The lavish provision of mixtures and mutations yields a tone of fascinating complexity, in which every sound interlocks without confusing pitch lines.  An additional small flue chorus is located in the gallery, not as an echo organ, but to bolster congregational singing.


                Although this organ leans toward the Classic side, it affords five pairs of strings and quasi-strings, a vox humana, and percussions, not to mention the wonderful flutes and small reeds.  It will do full justice to any music, even the humblest; in grandeur it holds its own with the great organs of the world.


 St. Luke’s Methodist Church, Kilgore

Opus 1175



16’           Quintaten

8’             Principal

4’             Octave

2 2/3’      Twelfth

2’             Fifteenth

IV Rks    Fourniture


 Enclosed Section:

8’             Concert Flute

8’             Flauto Dolce

8’             Flute Celeste

4’             Koppelflote

8’             Cromorne



8’             Gedeckt

8’             Viola

8’             Viola Celeste

4’             Principal

4’             Rohrflote

2 2/3’      Nasard

2’             Blockflote

III Rks    Plein Jeu

16’           Bassoon

8’             Trompette

4’             Hautbois



16’           Contrebasse

16’           Quintaten (Gt)

16’           Gedeckt (Sw)

8’             Spitzprinzipal

8’             Gedeckt (Sw)

4’             Choralbass

III Rks    Fourniture

16’           Bassoon (Sw)



                St. Luke’s Church presents an exactly opposite set of conditions to those at First Baptist in Longview.  Of a type all too common in the United States, the church is cozy and small, with a low pitched and padded roof, and a complete absence of “live” acoustical characteristics.  The architect provided no organ space at all.  The organ builder’s problems were manifold but not insurmountable, and, with the cooperation of a sympathetic and realistic committee, they have been solved with notable success.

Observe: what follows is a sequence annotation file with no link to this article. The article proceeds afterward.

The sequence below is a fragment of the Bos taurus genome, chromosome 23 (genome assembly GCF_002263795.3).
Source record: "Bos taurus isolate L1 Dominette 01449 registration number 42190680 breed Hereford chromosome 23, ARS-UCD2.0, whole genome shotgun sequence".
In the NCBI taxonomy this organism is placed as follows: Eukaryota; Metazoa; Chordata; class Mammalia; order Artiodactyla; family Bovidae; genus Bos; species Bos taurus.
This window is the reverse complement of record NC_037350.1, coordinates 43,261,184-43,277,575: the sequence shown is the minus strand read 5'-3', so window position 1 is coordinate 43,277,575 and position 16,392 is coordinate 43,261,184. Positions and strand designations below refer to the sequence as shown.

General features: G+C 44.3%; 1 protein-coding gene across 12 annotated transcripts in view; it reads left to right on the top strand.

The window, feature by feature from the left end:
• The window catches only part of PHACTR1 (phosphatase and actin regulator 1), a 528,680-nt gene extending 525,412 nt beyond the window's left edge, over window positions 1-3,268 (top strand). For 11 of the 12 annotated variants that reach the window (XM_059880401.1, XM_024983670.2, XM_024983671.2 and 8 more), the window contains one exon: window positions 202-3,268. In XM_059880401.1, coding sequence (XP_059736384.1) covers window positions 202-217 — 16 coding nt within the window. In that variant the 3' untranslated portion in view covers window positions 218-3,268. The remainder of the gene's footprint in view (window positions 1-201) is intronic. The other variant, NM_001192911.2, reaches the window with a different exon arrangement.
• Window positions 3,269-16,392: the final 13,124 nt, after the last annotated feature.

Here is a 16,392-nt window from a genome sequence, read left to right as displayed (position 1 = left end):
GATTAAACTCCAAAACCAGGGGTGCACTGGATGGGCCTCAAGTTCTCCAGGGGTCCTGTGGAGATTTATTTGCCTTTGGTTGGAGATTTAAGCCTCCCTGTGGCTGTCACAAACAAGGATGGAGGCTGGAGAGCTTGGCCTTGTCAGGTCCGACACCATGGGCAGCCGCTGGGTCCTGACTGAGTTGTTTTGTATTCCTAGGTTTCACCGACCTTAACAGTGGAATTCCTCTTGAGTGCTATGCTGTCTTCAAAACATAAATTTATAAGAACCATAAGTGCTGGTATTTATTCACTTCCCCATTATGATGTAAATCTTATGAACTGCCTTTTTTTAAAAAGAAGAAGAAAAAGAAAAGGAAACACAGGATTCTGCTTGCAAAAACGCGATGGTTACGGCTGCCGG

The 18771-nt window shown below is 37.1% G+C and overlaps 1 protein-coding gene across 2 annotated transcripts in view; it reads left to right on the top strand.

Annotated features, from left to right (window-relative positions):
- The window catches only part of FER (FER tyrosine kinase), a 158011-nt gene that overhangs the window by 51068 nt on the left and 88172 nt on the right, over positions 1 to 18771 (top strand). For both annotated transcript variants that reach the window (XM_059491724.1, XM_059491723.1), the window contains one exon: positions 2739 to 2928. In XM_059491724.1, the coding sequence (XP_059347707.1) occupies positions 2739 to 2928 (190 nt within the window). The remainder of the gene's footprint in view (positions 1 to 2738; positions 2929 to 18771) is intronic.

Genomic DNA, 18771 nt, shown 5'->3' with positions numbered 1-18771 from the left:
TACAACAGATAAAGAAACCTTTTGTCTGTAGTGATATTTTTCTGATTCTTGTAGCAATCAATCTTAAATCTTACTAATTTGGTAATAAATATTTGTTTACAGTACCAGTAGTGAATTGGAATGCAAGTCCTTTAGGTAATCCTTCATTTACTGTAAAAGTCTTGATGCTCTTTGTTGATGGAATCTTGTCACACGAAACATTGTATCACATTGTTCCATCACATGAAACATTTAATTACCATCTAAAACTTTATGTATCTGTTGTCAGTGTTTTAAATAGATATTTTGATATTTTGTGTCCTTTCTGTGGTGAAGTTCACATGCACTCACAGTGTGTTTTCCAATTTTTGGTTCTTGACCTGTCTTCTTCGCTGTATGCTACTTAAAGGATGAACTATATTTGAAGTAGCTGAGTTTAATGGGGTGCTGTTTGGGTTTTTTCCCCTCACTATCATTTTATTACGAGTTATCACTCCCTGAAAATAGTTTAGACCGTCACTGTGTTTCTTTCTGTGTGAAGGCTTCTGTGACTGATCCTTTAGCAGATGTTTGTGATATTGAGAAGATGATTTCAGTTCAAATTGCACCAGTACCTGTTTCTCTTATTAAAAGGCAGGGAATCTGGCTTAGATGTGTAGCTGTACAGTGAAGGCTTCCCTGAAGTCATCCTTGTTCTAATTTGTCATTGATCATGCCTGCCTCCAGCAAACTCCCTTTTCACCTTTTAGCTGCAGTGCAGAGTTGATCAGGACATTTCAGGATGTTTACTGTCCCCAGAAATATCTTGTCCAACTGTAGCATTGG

The committee rejected a rather skimpy three-manual plan in favor of a very comprehensive two-manual.  This wise choice put the maximum of available funds into pipes rather than mechanism, and gave the church the distinction of having one of the largest two manual organs in the world.

                The usual snag in designing a two-manual organ for church use is in the matter of swell boxes.  The great chorus suffers from enclosure as a rule, or else service playing is handicapped by the limitation of a single enclosed division.  At St. Luke’s this difficulty is solved by a split great.  The chorus is in the open as it should be, and visible; and the secondary great voices, including a soft celeste and a color reed, are in a box.

                The tonal aim was to produce a thoroughbred “Grand Orgue” effect, but on a miniature scale in keeping with the intimate character of the church.  To avoid excessive loudness on the one hand and a tonal dryness on the other, with all elements in balance, is a severe test of an organ builder’s skill.  By the use of moderate scales, low wind pressures, and very careful voicing techniques St. Luke’s organ has come off very well indeed.  It is possible to use the full organ for hymns without complaints from the congregation; the organ is smooth and flexible for choral accompaniment; and there is hardly anything in organ literature that cannot be played with complete satisfaction.

                The reed chorus is exceptionally good.  A half-length Bassoon, a small scale Trompette, and an octave Hautbois provide three distinctive solo voices which unite into the intense band of tone essential to a proper swell organ.  A little gem of a mixture goes equally well with these and with the flue chorus on a broad viola-gedeckt base.  An equally distinguished tone quality is present throughout the entire organ.    




 A word of praise must be said for Mr. T.J. Williams and his son, J.C. Williams, who installed and maintain all three of these organs.  The superb craftsmanship of these men is rare and precious in our mass-produced world.

                -ROY PERRY


Nora and Jimmy Williams (Mr. and Mrs. J.C. Williams) 

Below is an excerpt from Roy Perry's "The Church Musician."  For the full text, click on the link following these paragraphs: 

Do not forget that your church is a service institution in your community. Contribute your part to it. Play regular organ recitals if your community is lacking in musical opportunities. Sponsor concert programs. Nothing will sell what you are trying to do like an hour and a half demonstration of the same thing by a visiting choir or organist.

Have some positive ideal about your profession. Do not forget that you are working in a field that J. S. Bach and Cesar Franck lifted to the pinnacle of greatness. Be constantly sharpening your tools and raising your sights. Keep in touch with the big people in your profession. When you get a vacation in New York, spend your Sundays in church instead of in bed with a hangover.

Click here for the full text of  "The Church Musician" by Roy Perry.